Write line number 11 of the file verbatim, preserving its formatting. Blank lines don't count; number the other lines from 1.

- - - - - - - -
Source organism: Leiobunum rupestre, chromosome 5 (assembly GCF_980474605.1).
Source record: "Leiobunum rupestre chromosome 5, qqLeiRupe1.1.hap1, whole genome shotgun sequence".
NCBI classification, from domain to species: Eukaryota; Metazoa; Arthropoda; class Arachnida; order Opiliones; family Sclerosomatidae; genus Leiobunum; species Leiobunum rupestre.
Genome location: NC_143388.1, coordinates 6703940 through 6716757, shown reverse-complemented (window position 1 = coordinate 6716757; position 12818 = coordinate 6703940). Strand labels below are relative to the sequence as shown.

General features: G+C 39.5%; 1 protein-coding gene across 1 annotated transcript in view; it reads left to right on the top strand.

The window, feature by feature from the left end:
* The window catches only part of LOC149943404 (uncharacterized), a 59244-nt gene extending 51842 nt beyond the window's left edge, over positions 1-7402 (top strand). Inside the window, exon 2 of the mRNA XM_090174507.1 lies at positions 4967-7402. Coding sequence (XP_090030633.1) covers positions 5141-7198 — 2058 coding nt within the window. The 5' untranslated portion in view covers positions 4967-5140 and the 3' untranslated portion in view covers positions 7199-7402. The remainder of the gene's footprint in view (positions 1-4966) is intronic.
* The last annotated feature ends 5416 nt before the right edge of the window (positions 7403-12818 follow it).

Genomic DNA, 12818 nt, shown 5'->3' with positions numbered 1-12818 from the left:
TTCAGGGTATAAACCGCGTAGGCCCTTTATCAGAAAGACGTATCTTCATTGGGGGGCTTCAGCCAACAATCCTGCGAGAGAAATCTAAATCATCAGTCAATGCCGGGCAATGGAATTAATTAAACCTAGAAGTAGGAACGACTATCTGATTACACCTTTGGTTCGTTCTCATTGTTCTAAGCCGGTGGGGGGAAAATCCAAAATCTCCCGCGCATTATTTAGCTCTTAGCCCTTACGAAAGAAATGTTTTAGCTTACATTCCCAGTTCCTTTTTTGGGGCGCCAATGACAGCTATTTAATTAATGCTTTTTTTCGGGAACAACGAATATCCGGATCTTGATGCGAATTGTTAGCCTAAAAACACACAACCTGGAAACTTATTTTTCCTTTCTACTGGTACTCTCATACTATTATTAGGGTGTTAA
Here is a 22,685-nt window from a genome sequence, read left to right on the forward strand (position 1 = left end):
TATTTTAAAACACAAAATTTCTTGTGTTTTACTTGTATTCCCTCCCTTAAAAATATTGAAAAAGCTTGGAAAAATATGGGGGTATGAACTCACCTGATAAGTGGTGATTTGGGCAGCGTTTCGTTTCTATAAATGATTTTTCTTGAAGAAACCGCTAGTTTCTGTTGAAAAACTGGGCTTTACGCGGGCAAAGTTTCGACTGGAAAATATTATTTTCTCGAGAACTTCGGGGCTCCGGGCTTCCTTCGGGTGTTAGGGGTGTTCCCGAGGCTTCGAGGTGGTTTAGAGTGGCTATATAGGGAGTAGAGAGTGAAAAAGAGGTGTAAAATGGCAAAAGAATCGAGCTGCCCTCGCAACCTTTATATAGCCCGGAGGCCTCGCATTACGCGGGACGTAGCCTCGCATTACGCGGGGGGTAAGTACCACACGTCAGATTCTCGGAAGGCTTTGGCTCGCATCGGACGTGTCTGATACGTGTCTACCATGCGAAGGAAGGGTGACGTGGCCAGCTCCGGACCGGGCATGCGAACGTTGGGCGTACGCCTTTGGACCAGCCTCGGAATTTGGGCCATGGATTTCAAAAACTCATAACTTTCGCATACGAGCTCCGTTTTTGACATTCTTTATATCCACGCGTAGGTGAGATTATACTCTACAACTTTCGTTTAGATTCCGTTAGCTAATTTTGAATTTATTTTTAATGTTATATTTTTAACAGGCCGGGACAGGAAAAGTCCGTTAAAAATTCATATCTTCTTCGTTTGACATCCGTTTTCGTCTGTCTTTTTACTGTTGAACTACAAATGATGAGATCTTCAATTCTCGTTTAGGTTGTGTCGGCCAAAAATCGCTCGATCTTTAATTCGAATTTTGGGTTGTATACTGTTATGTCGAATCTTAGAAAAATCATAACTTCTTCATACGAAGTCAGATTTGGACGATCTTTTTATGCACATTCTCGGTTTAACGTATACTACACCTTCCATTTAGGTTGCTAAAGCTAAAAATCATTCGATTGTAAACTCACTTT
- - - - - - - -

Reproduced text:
Here is a 22,685-nt window from a genome sequence, read left to right on the forward strand (position 1 = left end):